The United States has agreed to reduce Trump-era tariffs on steel and aluminum imports to the United Kingdom, eliminating a point of contention between the allies.
The action comes after previous agreements with the European Union and Japan over the divisive tariffs imposed by former President Donald Trump in the name of national security in 2018.
In exchange, the UK would remove further tariffs on American goods such as whiskey and Levi’s denim.
The decision was well received by business organizations.
Under the terms of the deal, the United States will replace its 25% steel tariffs with a quota system.
The scheme would allow duty-free metal imports into the nation up to a set threshold – the quota – before levies are reintroduced.
The agreement will take effect on June 1st.
Anne-Marie Trevelyan, the International Trade Secretary, said the accord had eliminated a “very annoying nuisance,” calling it “excellent news for the steel and aluminum industries, which sustain over 80,000 employment throughout the UK.”
“It means our manufacturers may once again enter the US market with a high level of tariff-free access,” she added.
“Hopefully, we can now go on with our robust trading relationship with the United States.”
Former President Donald Trump made trade a defining area of concentration, using tariffs as negotiating chips in diplomacy. The Biden administration’s low priority for trade problems indicates a significant reversal from Trump’s approach.
When he imposed a 25% tax on foreign steel exports and a 15% tax on foreign aluminum, he sparked a firestorm of protest in the United States and overseas, emphasizing the need to protect America’s industrial base and dismissing fears that tariffs would raise costs.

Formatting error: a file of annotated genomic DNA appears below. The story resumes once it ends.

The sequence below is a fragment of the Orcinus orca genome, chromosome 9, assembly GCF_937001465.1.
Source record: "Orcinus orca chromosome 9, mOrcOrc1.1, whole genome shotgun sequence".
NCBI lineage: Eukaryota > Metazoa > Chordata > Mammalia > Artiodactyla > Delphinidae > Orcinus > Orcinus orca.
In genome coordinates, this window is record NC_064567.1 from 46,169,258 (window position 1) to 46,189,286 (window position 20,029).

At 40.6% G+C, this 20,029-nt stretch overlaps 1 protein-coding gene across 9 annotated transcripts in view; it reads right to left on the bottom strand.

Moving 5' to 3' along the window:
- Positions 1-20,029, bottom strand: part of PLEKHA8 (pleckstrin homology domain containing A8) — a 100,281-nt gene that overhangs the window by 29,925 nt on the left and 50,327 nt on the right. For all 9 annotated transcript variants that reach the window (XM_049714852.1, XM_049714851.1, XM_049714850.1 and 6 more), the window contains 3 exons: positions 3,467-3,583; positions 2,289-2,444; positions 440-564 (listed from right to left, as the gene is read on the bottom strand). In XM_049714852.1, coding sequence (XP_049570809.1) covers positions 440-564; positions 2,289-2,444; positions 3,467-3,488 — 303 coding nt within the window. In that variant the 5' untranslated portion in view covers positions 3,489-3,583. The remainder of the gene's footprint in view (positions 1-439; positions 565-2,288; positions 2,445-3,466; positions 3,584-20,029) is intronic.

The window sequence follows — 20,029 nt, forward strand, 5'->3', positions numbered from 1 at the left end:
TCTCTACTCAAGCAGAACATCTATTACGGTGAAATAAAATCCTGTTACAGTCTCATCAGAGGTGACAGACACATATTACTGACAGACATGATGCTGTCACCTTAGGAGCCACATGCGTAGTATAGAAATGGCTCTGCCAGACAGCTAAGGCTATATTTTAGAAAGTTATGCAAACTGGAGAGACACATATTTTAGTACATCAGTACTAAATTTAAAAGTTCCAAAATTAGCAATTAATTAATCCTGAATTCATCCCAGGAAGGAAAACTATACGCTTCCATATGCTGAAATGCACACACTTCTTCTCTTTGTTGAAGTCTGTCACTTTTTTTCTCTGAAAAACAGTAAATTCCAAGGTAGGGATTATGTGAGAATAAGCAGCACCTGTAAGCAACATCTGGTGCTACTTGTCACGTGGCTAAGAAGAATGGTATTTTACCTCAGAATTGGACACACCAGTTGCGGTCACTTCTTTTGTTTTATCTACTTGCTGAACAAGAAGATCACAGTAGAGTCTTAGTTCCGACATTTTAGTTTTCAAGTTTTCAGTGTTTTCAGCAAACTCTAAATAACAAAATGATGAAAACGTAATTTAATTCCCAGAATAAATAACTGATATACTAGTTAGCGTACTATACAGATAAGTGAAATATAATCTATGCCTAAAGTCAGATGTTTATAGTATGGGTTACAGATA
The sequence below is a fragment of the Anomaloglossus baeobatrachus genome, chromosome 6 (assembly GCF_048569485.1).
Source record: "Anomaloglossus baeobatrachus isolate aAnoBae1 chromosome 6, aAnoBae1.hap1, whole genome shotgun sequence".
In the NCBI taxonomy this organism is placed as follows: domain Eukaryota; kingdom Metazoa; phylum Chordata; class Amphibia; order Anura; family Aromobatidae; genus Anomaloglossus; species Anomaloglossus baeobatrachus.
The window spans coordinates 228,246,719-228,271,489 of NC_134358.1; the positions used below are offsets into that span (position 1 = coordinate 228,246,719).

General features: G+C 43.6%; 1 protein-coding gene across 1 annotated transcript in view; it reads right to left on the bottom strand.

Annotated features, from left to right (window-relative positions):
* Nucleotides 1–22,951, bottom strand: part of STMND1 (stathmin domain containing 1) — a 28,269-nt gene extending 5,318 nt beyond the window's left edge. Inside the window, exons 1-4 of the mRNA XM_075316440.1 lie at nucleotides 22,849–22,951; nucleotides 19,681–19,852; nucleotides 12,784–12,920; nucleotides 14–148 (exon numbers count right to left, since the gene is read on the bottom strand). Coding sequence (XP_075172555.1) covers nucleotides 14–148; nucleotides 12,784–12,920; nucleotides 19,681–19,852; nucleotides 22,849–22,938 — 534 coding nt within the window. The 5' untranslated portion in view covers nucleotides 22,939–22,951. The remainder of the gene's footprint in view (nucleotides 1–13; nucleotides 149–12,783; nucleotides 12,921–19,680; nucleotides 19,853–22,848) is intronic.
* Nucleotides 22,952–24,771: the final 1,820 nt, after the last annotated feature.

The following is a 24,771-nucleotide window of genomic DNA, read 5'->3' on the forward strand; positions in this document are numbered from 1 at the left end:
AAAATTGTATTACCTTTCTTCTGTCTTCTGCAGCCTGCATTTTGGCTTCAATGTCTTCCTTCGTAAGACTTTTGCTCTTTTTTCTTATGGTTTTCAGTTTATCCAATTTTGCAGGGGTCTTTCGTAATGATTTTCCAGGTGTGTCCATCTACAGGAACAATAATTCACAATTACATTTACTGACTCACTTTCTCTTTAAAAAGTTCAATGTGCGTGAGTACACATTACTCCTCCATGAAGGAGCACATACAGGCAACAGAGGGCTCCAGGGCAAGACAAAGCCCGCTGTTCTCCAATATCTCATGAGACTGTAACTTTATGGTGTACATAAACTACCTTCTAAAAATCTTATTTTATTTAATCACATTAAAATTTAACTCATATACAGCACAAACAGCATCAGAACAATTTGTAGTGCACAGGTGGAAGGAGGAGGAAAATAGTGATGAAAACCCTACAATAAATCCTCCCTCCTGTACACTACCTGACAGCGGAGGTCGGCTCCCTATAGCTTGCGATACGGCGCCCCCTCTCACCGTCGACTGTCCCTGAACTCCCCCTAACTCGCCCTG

After allies, like the United Kingdom, slapped tariffs on US items like Harley-Davidson motorbikes in response, Mr Trump backed off on the tariffs for certain nations, including Canada, instead opting for quotas.
Later, US Vice President Joe Biden struck similar agreements with the European Union and Japan.
The policy has received acclaim in the United States, notably from organizations such as the United Steel Workers, for addressing the concerns of allies while also protecting US industry.
Because many steel companies are located in critical election states, Mr. Biden has to keep employees’ support.
The union hailed the new agreement on Tuesday for provisions such as mandated yearly audits of British Steel, which has a Chinese parent company, that it claimed would help protect against unjustly subsidised steel production.
UK Steel, a business lobbying group, applauded the agreement, saying it will “be felt by steel firms and their people right throughout the UK and is very welcome.”
However, with the quotas in place, customers are unlikely to enjoy benefits such as decreased costs, according to Flexport economist Phil Levy.
“Replacing tariffs with a quota system really removes clarity from these issues and does not provide the benefits of free trade,” he added.
American spirits exporters applauded the agreement, which should lower the price of their bourbon whiskeys in the United Kingdom. “Distillers around the United States are celebrating the end of this lengthy tariff nightmare,” said Chris Swonger, president of the Distilled Spirits Council.
Last year, the US and the UK exchanged over $260 billion in products, the bulk of which were US exports such as metals, aviation components, oil, and gas.
Despite the fact that America contributes for roughly a fifth of total UK commerce, the UK market accounts for only 5% of US exports.
Mr Bown believes that the United States imports far too little British steel for an agreement to have a meaningful influence on prices. The impact on costs for UK consumers of American items is likewise expected to be minor, he added.
“It can’t injure the customer, therefore it will benefit them,” he added, “but by how much is uncertain.”